The capitalists' fears following the collapse of the Nazi regimes was summed up by the Economist (1 December 1945):
"The collapse of that New Order imparted a great revolutionary momentum to Europe. It stimulated all the vague and confused but nevertheless radical and socialist impulses of the masses. Significantly every programme with which the various Resistance groups throughout Europe emerged from the underground contained demands for nationalisation of the banks and large-scale industries; and these programmes bore the signatures of Christian Democrats as well as of socialists and communists" (Quoted in Capitalism since World War II by Andrew Glyn et al).
In the victorious countries of Britain and the US the working class demanded its reward for defeating fascism. Above all, there was a widespread mood that there should be no return to the poverty and unemployment that characterised capitalism between the two wars.
In the US the trade unions embarked on a massive strike wave for better wages and conditions in 1946.
In Britain, the Attlee Labour government was swept into office and established a welfare state and carried through the nationalisation of basic industries such as coal, energy production, railways, steel, etc. But, generally, it was only the investment-starved, near bankrupt companies that were taken over.
The most profitable parts of industry remained in private hands. Yet the weakened capitalist class would not have been able to seriously resist widespread public ownership measures but the Labour and trade union leaders had no intention of challenging capitalism.
With war-weary US, British and Commonwealth troops desperate to return home, a determined revolutionary workers' movement could have successfully overthrown capitalism at this time. However, Stalin, who controlled the communist movement, had agreed during 1944-45 with Churchill and Roosevelt to co-exist with imperialism and to divide conquered Europe into Western and Soviet 'spheres of influence'.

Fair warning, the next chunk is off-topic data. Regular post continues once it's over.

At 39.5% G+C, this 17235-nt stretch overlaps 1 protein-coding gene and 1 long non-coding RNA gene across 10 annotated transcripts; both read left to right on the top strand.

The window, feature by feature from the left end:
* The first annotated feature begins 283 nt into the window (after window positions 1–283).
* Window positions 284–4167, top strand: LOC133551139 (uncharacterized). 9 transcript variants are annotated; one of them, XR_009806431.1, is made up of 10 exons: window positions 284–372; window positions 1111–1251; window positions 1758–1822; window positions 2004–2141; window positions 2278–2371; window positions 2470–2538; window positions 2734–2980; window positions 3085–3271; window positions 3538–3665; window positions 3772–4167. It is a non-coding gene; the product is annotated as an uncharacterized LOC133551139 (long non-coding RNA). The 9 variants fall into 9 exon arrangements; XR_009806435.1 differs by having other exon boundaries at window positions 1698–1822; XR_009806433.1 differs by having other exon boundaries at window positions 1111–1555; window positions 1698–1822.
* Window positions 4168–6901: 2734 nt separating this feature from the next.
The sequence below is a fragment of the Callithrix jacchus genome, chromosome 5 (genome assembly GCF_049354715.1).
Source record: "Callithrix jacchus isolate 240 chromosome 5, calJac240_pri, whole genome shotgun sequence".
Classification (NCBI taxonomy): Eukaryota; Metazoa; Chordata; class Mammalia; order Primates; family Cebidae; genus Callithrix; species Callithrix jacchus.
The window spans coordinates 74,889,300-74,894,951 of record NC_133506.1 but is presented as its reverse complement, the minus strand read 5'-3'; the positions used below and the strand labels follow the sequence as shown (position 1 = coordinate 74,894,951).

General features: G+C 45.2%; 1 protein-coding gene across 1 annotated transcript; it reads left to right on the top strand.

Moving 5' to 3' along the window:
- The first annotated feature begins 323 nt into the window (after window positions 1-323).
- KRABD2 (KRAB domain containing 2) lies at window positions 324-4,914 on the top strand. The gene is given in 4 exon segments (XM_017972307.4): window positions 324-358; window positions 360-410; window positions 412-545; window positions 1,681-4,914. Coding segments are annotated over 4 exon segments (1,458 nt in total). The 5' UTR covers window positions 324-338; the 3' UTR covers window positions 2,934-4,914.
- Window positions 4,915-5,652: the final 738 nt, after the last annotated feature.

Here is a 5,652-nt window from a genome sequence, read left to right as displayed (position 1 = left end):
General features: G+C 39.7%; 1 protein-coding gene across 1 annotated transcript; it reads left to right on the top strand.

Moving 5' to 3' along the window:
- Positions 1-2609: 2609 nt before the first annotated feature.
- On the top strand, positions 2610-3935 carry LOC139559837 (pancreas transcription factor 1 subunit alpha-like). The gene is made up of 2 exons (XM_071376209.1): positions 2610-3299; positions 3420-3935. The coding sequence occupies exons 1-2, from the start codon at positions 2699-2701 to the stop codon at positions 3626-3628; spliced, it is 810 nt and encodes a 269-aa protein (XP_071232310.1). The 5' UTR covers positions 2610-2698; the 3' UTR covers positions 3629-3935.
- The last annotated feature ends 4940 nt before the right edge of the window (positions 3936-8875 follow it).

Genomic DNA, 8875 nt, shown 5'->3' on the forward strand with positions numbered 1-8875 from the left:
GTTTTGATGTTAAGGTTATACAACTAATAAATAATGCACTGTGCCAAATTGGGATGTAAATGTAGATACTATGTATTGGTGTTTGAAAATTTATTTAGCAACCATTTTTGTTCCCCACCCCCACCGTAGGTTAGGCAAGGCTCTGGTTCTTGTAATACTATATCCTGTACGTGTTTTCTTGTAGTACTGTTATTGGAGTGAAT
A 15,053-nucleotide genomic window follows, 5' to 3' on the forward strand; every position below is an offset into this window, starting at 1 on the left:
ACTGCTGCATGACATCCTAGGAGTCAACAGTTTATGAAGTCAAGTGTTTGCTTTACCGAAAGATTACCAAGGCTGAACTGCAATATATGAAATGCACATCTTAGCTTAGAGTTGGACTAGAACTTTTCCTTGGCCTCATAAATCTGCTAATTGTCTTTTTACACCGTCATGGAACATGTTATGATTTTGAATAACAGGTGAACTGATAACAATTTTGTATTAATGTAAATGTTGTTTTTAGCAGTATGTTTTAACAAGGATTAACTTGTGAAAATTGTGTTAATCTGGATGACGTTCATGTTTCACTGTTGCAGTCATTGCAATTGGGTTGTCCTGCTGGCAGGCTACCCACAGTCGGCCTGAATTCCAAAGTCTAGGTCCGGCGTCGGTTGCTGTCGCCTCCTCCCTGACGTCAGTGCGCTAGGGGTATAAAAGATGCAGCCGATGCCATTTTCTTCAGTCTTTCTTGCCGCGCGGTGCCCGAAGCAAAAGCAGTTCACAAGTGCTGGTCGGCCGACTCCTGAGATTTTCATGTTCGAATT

This counter-revolutionary arrangement was to last until the fall of Stalinism in the USSR and eastern Europe between 1989-91.
In France, despite the weakness of the capitalist class and the enormous strength of the Communist Party (PCF), no revolution took place. Instead, the PCF participated in a 'government of national unity' which ruthlessly pursued an imperialist policy in Vietnam (Indo-China), Algeria, Madagascar and elsewhere. Having held back strikes and workers' movements, the PCF was dumped from government by the capitalists in 1947.
In 1947, US imperialism, now a capitalist superpower, (British imperialism was bankrupt and faced colonial revolutions in its decaying empire) sought to undermine revolution in Western Europe by imposing stability through the Marshall Aid recovery programme. $13 billion in grants and loans were pumped into Europe's ravaged industries over four years.
Many of the capitalist institutions such as the International Monetary Fund, the World Bank and the General Agreement on Tariffs and Trade (forerunner of the World Trade Organisation) were established in the immediate post-war period to impose US imperialism's power on the world economy and prevent restrictions to 'free trade' which had dogged the world economy before the war.
The right-wing leaders of the British and US labour movement were also mobilised in defence of capitalism in Europe. The British TUC persuaded the German trade union leaders to take measures to prevent communist influence.
Eventually, the revolutionary wave in Europe exhausted itself, blocked by the political leadership of the workers' organisations who acted as transmission belts for the policies of either imperialism or Stalinism.
In Western Europe the ruling classes could not, following the collapse of the Nazi and fascist regimes, use force to ensure the continuation of capitalism. Instead they relied upon the pro-capitalist leaders of the workers' movement, along with those who argued that socialism should be "postponed", to resist the popular demands for socialism and gradually stabilise the capitalist system.